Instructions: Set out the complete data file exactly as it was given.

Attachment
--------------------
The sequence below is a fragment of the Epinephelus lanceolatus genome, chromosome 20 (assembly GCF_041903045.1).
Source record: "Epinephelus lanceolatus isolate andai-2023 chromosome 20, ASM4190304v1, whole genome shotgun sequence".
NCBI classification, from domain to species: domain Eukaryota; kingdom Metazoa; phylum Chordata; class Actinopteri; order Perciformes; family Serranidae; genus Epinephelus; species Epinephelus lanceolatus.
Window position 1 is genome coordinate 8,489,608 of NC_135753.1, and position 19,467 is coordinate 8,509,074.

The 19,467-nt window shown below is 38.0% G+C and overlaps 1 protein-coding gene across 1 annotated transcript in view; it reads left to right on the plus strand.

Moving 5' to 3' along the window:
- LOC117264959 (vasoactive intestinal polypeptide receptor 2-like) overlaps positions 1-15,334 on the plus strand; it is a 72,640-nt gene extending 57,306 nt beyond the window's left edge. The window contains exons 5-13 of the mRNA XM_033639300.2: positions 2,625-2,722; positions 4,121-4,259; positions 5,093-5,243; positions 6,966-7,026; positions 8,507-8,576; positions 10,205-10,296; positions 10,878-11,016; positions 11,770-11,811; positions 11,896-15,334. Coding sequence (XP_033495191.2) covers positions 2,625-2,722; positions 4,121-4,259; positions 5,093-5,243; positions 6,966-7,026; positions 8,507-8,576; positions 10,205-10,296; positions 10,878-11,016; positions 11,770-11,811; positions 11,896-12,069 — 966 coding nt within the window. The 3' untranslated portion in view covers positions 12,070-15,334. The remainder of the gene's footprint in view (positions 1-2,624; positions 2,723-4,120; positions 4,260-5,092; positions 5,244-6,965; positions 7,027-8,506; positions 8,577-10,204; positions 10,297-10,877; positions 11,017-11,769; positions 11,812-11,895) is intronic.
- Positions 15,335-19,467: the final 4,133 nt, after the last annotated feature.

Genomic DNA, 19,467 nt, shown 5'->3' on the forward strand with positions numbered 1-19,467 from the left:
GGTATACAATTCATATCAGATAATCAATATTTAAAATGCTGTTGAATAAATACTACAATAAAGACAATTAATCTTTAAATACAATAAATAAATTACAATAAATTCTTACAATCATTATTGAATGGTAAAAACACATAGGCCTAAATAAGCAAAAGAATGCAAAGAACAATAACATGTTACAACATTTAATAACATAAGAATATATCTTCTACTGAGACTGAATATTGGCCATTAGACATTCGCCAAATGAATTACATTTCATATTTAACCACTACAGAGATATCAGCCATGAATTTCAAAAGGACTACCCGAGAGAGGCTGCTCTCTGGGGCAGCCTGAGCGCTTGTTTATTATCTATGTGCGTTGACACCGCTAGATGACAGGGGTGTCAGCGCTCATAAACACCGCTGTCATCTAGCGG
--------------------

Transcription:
The sequence below is a fragment of the Epinephelus lanceolatus genome, chromosome 20 (assembly GCF_041903045.1).
Source record: "Epinephelus lanceolatus isolate andai-2023 chromosome 20, ASM4190304v1, whole genome shotgun sequence".
NCBI classification, from domain to species: domain Eukaryota; kingdom Metazoa; phylum Chordata; class Actinopteri; order Perciformes; family Serranidae; genus Epinephelus; species Epinephelus lanceolatus.
Window position 1 is genome coordinate 8,489,608 of NC_135753.1, and position 19,467 is coordinate 8,509,074.

The 19,467-nt window shown below is 38.0% G+C and overlaps 1 protein-coding gene across 1 annotated transcript in view; it reads left to right on the plus strand.

Moving 5' to 3' along the window:
- LOC117264959 (vasoactive intestinal polypeptide receptor 2-like) overlaps positions 1-15,334 on the plus strand; it is a 72,640-nt gene extending 57,306 nt beyond the window's left edge. The window contains exons 5-13 of the mRNA XM_033639300.2: positions 2,625-2,722; positions 4,121-4,259; positions 5,093-5,243; positions 6,966-7,026; positions 8,507-8,576; positions 10,205-10,296; positions 10,878-11,016; positions 11,770-11,811; positions 11,896-15,334. Coding sequence (XP_033495191.2) covers positions 2,625-2,722; positions 4,121-4,259; positions 5,093-5,243; positions 6,966-7,026; positions 8,507-8,576; positions 10,205-10,296; positions 10,878-11,016; positions 11,770-11,811; positions 11,896-12,069 — 966 coding nt within the window. The 3' untranslated portion in view covers positions 12,070-15,334. The remainder of the gene's footprint in view (positions 1-2,624; positions 2,723-4,120; positions 4,260-5,092; positions 5,244-6,965; positions 7,027-8,506; positions 8,577-10,204; positions 10,297-10,877; positions 11,017-11,769; positions 11,812-11,895) is intronic.
- Positions 15,335-19,467: the final 4,133 nt, after the last annotated feature.

Genomic DNA, 19,467 nt, shown 5'->3' on the forward strand with positions numbered 1-19,467 from the left:
GGTATACAATTCATATCAGATAATCAATATTTAAAATGCTGTTGAATAAATACTACAATAAAGACAATTAATCTTTAAATACAATAAATAAATTACAATAAATTCTTACAATCATTATTGAATGGTAAAAACACATAGGCCTAAATAAGCAAAAGAATGCAAAGAACAATAACATGTTACAACATTTAATAACATAAGAATATATCTTCTACTGAGACTGAATATTGGCCATTAGACATTCGCCAAATGAATTACATTTCATATTTAACCACTACAGAGATATCAGCCATGAATTTCAAAAGGACTACCCGAGAGAGGCTGCTCTCTGGGGCAGCCTGAGCGCTTGTTTATTATCTATGTGCGTTGACACCGCTAGATGACAGGGGTGTCAGCGCTCATAAACACCGCTGTCATCTAGCGG